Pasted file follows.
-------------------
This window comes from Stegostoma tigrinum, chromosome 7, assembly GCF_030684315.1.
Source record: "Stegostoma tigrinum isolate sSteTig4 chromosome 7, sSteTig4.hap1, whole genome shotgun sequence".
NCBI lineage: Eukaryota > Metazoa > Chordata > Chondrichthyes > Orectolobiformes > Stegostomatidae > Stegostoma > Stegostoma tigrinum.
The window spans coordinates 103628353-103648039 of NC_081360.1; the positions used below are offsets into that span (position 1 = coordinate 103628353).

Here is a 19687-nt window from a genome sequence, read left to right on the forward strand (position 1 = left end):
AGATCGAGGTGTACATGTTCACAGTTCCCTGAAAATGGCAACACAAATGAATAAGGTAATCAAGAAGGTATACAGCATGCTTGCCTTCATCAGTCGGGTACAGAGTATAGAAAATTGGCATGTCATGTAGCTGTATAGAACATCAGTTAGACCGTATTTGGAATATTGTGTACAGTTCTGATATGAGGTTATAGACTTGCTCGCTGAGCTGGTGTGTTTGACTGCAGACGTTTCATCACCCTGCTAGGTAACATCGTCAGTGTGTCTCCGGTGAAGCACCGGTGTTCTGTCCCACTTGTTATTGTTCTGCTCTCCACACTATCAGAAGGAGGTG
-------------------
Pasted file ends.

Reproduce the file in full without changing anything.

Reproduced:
This window comes from Stegostoma tigrinum, chromosome 7, assembly GCF_030684315.1.
Source record: "Stegostoma tigrinum isolate sSteTig4 chromosome 7, sSteTig4.hap1, whole genome shotgun sequence".
NCBI lineage: Eukaryota > Metazoa > Chordata > Chondrichthyes > Orectolobiformes > Stegostomatidae > Stegostoma > Stegostoma tigrinum.
The window spans coordinates 103628353-103648039 of NC_081360.1; the positions used below are offsets into that span (position 1 = coordinate 103628353).

Here is a 19687-nt window from a genome sequence, read left to right on the forward strand (position 1 = left end):
AGATCGAGGTGTACATGTTCACAGTTCCCTGAAAATGGCAACACAAATGAATAAGGTAATCAAGAAGGTATACAGCATGCTTGCCTTCATCAGTCGGGTACAGAGTATAGAAAATTGGCATGTCATGTAGCTGTATAGAACATCAGTTAGACCGTATTTGGAATATTGTGTACAGTTCTGATATGAGGTTATAGACTTGCTCGCTGAGCTGGTGTGTTTGACTGCAGACGTTTCATCACCCTGCTAGGTAACATCGTCAGTGTGTCTCCGGTGAAGCACCGGTGTTCTGTCCCACTTGTTATTGTTCTGCTCTCCACACTATCAGAAGGAGGTG